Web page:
Thursday , May 6 2021

An Ancient DNA analysis produces unexpected insights for people of Central, South America



Outside the Lapa do Santo rock shelter site in Brazil. Credit: André Strauss

An international team of researchers has revealed unexpected details of Central and South America bureau by studying the high quality ancient DNA data from those regions.


The findings include two former genetic swaps between North and South America, one of which represents a continental population turnover.

The results suggest that the people who spread the culture of Clovis, the broad archaeological culture of North America, have a big demographic effect further to the value of what is valued. previous.

The authors analyzed genomic data from 49 individuals from Central and South America, some as old as 11,000 years. Previously, the only genomes reported from this region that provided enough quality data to analyze were less than 1,000 years old.

By comparing ancient and modern genomes from America and other parts of the world, researchers were able to get new qualitative insights into the early history of Central and South America.

Published in the magazine Cell, the study is led by researchers at Harvard Medical School; Howard Hughes Medical Institute; Max Planck Foundation for Human History Science; University of California, Santa Cruz; Pennsylvania State University; University of New Mexico; São Paulo University and other institutions in Argentina, Australia, Belize, Brazil, Chile, the European Union, Peru and the United States.

The researchers received official licenses to excavate and carry out an analysis of ancient human remains and consulted with local government agencies and indigenous communities.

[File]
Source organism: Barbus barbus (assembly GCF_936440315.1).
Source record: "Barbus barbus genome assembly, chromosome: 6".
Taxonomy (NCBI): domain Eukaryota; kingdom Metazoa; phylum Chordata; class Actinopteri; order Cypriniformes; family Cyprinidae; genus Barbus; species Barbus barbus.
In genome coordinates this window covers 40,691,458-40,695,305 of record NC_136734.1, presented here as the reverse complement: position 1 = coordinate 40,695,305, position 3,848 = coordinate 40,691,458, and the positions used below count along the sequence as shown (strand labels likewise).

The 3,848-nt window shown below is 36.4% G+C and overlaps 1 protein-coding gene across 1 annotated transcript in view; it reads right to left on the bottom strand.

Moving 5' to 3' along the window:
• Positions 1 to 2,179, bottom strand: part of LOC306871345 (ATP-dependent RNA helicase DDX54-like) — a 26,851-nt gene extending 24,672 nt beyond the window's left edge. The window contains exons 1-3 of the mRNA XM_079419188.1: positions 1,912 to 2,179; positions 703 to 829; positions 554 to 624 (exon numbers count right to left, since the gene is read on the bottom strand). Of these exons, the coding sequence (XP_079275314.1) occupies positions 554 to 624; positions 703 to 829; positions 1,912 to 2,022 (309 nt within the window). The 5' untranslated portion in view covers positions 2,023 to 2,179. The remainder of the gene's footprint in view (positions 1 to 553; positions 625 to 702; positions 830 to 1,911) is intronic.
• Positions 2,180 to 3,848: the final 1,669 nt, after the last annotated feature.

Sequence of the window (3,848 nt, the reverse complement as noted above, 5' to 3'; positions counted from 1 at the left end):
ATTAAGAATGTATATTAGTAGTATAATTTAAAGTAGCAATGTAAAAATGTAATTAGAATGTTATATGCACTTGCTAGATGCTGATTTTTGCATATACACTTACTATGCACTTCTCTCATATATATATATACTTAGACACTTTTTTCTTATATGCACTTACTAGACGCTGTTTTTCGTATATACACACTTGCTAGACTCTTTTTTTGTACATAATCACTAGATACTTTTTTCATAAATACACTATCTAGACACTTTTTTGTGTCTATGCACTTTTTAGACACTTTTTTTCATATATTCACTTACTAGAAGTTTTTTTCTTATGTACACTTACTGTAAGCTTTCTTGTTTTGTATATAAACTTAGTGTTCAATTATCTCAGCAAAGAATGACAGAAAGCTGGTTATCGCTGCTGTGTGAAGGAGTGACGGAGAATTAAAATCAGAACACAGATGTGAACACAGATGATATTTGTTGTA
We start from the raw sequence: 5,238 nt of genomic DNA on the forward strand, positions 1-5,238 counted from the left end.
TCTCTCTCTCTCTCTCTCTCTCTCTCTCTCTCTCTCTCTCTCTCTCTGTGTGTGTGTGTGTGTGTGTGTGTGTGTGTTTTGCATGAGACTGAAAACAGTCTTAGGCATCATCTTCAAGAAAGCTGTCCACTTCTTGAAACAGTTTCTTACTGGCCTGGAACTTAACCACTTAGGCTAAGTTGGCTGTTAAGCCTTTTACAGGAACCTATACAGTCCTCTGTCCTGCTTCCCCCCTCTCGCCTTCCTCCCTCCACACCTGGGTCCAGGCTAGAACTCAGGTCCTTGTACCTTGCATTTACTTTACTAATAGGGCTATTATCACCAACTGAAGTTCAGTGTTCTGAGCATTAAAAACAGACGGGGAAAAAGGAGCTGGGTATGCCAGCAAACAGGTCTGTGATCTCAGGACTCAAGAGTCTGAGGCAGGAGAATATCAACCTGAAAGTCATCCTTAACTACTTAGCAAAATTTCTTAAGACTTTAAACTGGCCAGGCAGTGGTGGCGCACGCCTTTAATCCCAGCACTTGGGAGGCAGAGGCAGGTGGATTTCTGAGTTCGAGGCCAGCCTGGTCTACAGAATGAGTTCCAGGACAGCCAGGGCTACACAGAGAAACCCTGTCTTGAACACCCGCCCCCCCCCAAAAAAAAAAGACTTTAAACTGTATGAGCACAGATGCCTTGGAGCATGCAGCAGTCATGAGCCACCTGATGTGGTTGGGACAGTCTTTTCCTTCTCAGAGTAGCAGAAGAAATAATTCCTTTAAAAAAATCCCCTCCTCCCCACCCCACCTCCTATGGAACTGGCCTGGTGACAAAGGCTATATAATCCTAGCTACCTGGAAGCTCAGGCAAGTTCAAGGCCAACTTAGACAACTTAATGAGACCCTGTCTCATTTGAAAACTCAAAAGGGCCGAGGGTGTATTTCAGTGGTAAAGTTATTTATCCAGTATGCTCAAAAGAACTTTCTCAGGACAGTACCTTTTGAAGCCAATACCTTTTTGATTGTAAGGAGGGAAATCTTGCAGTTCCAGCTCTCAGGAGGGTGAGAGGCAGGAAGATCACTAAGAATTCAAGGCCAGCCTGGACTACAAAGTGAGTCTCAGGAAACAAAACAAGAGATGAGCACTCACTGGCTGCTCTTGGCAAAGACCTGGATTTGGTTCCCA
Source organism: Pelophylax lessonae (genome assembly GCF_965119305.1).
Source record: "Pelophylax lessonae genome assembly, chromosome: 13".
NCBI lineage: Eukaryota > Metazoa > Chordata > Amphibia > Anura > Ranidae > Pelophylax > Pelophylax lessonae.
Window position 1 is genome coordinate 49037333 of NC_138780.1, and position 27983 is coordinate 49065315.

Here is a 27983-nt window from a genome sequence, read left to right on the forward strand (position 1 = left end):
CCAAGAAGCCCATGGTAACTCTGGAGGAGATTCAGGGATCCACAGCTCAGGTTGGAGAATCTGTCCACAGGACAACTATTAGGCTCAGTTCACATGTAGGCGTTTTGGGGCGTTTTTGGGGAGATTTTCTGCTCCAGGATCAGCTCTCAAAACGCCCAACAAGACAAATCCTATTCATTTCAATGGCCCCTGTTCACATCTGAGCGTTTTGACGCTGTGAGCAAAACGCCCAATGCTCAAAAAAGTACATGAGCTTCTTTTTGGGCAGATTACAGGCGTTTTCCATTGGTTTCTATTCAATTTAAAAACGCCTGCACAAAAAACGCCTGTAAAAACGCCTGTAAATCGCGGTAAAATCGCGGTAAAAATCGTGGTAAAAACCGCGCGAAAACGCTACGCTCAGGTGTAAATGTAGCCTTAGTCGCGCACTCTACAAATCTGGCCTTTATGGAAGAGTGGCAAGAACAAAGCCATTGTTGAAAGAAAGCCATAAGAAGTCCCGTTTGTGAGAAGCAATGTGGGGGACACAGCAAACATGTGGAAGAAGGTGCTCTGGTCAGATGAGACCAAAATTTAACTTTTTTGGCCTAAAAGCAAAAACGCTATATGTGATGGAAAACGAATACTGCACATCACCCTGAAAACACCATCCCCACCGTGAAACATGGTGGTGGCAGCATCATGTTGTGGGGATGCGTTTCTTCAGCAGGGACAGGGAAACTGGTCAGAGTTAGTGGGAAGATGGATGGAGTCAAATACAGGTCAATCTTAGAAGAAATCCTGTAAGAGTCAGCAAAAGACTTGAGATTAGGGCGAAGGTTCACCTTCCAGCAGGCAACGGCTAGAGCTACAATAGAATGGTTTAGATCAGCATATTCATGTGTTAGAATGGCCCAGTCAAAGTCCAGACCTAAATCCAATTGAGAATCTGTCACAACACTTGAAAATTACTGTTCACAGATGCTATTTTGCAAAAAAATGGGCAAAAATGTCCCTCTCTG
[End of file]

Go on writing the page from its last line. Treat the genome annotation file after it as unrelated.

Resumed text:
Clovis links in the Central and South Uplands

A distinctive DNA type associated with the Clovis culture was found in Chile, Brazil and Belize 11,000 to 9,000 years ago.

"One of the key findings was that a person associated with the Clovis culture of North America dates to about 12,800 years ago sharing a unique antique with the oldest individuals from Chile, Brazil and Belize," he said. 39; the author Co-lead Cosimo Posth of the Max Planck Foundation for the Human History Science. "This supports the assumption that expanding people spreading the culture of Clovis in North America has also reached Mid and South America."

However, Clovis's associated culture lines are missing in American Americans today and in ancient samples that are less than 9,000 years old.

"This is our second key discovery," said senior director David Reich, a genetic teacher at Harvard Medical School and researcher Howard Hughes Medical Institute. "We have shown that there has been a population across the continent that started at least 9,000 years ago."

After re-letting the population, an impressive genetic sequence between ancient individuals dates up to 9,000 years ago and modern people from American mass regions. This contrasts with West Eurasia and Africa, where there are not many places with continuous continuation.